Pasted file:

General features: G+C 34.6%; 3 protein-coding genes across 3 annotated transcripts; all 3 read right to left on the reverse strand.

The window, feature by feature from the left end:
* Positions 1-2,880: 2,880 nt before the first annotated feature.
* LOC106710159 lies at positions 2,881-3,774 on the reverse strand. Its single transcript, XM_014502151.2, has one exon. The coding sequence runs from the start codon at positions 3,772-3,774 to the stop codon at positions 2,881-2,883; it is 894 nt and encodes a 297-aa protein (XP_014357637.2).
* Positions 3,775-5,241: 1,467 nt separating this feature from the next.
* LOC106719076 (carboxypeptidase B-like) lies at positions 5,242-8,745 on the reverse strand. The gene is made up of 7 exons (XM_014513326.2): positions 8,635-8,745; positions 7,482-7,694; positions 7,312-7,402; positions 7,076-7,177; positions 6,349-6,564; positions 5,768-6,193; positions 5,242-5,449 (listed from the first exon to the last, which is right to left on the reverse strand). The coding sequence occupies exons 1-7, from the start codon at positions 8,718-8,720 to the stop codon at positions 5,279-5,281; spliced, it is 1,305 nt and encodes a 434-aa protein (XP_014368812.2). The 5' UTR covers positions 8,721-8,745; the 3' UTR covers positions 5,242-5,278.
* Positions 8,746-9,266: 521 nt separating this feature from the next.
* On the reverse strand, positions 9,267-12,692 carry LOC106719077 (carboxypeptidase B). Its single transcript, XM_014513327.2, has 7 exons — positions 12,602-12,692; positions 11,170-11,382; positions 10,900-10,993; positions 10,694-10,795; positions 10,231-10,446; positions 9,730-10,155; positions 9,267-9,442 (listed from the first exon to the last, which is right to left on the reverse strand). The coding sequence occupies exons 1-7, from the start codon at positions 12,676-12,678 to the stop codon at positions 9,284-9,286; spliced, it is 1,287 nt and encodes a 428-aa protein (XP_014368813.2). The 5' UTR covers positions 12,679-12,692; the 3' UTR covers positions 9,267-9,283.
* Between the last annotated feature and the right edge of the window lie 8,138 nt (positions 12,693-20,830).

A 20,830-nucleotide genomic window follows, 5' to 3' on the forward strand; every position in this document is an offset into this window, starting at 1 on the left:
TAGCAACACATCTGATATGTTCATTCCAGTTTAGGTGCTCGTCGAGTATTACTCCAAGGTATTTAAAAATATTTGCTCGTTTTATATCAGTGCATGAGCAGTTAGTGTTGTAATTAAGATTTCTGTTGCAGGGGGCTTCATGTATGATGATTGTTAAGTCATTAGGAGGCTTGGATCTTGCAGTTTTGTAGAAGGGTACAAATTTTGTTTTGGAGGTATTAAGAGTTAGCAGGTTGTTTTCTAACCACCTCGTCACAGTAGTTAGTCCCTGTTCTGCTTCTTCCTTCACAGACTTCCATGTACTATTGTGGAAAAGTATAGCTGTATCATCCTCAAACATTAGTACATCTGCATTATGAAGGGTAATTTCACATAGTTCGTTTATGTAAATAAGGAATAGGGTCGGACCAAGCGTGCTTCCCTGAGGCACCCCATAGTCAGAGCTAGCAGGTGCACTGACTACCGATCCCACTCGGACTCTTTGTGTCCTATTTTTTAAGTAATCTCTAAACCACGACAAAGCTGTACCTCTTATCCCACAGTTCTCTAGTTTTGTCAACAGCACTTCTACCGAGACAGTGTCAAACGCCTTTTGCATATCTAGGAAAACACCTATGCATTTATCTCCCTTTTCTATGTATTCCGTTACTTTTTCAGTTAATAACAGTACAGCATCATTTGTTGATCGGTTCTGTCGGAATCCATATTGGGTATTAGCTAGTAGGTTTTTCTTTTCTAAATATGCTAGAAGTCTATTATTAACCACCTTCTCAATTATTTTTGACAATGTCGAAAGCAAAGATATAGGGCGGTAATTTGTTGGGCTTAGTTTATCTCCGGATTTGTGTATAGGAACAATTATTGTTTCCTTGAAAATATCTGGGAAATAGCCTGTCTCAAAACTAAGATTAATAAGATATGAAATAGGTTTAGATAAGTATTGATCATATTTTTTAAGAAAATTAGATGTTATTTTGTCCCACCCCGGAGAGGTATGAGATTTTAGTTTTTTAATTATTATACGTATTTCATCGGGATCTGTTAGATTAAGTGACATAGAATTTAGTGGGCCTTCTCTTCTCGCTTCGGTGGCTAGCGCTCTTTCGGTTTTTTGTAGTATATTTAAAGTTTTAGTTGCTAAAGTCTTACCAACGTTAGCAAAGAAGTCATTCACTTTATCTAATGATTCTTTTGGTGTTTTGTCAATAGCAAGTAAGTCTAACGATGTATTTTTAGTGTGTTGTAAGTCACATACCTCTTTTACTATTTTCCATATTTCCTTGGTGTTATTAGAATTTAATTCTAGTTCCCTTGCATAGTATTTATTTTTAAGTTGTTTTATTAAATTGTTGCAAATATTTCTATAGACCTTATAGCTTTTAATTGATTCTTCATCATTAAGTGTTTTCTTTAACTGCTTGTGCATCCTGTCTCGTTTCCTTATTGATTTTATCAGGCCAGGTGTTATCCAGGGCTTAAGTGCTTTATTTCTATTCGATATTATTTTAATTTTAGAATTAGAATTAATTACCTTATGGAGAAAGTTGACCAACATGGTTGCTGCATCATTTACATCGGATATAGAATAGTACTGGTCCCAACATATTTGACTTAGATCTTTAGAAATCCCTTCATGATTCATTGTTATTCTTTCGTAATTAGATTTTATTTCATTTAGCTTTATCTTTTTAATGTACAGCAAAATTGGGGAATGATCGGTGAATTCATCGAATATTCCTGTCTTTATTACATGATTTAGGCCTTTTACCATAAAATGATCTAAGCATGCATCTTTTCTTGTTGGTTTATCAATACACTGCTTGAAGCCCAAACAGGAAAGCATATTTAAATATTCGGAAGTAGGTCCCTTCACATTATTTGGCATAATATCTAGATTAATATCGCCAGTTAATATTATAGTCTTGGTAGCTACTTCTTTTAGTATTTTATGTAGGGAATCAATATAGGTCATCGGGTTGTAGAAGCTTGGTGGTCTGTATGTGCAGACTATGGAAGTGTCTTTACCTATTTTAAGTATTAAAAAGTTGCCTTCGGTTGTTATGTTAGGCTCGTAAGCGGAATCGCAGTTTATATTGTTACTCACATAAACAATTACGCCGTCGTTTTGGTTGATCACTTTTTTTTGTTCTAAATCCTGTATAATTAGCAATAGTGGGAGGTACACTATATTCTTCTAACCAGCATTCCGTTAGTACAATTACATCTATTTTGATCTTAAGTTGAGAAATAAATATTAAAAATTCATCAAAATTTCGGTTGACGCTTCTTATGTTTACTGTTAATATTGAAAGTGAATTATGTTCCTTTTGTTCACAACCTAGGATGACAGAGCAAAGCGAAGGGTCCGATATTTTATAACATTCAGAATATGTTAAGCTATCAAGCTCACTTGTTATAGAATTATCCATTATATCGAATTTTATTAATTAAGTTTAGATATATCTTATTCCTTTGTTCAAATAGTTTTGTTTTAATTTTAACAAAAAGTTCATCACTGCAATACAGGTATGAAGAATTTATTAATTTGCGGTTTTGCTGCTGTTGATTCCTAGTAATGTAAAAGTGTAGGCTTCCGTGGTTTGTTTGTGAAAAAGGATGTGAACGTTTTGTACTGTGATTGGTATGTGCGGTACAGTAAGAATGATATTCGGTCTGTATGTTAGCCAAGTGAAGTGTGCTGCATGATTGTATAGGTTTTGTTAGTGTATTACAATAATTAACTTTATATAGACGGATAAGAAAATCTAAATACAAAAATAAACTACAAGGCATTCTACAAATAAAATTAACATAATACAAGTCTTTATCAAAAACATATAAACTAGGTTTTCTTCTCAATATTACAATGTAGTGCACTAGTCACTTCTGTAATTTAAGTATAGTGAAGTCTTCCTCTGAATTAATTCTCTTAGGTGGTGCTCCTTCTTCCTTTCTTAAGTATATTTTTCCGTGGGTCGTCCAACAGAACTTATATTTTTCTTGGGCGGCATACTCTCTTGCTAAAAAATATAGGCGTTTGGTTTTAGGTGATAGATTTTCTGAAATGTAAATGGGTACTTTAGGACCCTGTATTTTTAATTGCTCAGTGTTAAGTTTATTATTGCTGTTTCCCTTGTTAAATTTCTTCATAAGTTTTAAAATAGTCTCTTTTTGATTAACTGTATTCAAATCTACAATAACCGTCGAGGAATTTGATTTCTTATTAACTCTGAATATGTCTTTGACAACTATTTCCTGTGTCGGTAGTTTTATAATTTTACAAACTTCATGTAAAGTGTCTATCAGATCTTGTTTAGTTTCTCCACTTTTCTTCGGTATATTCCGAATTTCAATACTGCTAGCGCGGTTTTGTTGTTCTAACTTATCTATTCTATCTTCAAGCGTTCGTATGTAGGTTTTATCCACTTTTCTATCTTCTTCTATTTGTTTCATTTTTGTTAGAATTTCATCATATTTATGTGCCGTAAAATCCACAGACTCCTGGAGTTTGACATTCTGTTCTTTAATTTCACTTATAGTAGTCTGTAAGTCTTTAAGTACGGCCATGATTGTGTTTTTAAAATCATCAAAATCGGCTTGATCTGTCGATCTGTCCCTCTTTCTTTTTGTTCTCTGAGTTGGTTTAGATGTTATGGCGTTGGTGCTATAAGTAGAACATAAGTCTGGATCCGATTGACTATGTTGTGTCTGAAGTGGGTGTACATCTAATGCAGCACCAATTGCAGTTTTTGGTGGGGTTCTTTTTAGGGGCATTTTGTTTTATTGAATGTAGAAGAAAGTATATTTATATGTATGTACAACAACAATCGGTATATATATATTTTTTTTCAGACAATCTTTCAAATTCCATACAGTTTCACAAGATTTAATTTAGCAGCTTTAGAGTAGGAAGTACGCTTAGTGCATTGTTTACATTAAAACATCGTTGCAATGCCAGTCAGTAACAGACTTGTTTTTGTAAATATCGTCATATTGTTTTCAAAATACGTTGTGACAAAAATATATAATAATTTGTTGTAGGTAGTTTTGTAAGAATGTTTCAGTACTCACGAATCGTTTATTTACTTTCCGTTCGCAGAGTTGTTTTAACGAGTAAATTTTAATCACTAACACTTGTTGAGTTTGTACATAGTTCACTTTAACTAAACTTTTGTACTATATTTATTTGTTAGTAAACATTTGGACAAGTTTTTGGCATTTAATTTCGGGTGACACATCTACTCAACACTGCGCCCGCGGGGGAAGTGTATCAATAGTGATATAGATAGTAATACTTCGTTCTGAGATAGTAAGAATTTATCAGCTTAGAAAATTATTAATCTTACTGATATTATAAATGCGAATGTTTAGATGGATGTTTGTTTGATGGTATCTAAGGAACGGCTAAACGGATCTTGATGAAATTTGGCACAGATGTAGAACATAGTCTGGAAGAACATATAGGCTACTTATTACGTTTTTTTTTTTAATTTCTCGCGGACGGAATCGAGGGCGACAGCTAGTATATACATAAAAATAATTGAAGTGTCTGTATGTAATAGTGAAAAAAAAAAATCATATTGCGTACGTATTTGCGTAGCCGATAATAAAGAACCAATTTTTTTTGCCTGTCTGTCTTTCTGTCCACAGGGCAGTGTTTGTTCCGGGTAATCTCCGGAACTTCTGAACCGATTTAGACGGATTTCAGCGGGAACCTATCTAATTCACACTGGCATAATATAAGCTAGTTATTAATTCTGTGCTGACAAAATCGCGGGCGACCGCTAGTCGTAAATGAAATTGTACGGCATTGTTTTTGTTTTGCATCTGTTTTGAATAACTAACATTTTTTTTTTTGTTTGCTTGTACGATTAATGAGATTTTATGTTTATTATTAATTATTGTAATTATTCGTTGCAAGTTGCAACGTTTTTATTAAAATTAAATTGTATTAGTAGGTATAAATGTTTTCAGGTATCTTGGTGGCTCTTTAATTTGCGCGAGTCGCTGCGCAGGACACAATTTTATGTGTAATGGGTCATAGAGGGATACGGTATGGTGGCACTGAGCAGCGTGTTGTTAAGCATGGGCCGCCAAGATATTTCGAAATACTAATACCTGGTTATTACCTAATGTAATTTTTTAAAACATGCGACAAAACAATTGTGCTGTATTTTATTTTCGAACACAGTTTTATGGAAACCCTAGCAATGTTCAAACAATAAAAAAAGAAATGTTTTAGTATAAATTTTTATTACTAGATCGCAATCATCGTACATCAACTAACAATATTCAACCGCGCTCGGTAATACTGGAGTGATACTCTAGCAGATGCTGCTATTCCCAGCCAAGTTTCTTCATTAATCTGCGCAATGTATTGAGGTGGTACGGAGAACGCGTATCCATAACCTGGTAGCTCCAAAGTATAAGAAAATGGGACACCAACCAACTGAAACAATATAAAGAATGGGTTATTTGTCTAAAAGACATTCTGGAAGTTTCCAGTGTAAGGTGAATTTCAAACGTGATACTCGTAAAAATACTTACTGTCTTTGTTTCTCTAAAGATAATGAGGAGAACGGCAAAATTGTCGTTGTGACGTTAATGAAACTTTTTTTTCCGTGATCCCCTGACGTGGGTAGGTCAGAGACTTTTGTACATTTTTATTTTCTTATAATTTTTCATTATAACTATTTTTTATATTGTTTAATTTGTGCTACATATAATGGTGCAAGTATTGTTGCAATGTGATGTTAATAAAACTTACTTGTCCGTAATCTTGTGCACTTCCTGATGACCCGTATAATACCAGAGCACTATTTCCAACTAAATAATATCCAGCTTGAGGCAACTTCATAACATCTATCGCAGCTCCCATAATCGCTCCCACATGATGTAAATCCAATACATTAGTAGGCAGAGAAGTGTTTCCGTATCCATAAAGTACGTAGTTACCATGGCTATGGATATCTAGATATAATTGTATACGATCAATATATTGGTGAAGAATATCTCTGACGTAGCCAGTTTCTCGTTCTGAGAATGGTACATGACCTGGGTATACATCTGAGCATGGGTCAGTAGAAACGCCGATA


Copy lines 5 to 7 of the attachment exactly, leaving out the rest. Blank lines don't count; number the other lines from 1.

* Positions 3,775-5,241: 1,467 nt separating this feature from the next.
* LOC106719076 (carboxypeptidase B-like) lies at positions 5,242-8,745 on the reverse strand. The gene is made up of 7 exons (XM_014513326.2): positions 8,635-8,745; positions 7,482-7,694; positions 7,312-7,402; positions 7,076-7,177; positions 6,349-6,564; positions 5,768-6,193; positions 5,242-5,449 (listed from the first exon to the last, which is right to left on the reverse strand). The coding sequence occupies exons 1-7, from the start codon at positions 8,718-8,720 to the stop codon at positions 5,279-5,281; spliced, it is 1,305 nt and encodes a 434-aa protein (XP_014368812.2). The 5' UTR covers positions 8,721-8,745; the 3' UTR covers positions 5,242-5,278.
* Positions 8,746-9,266: 521 nt separating this feature from the next.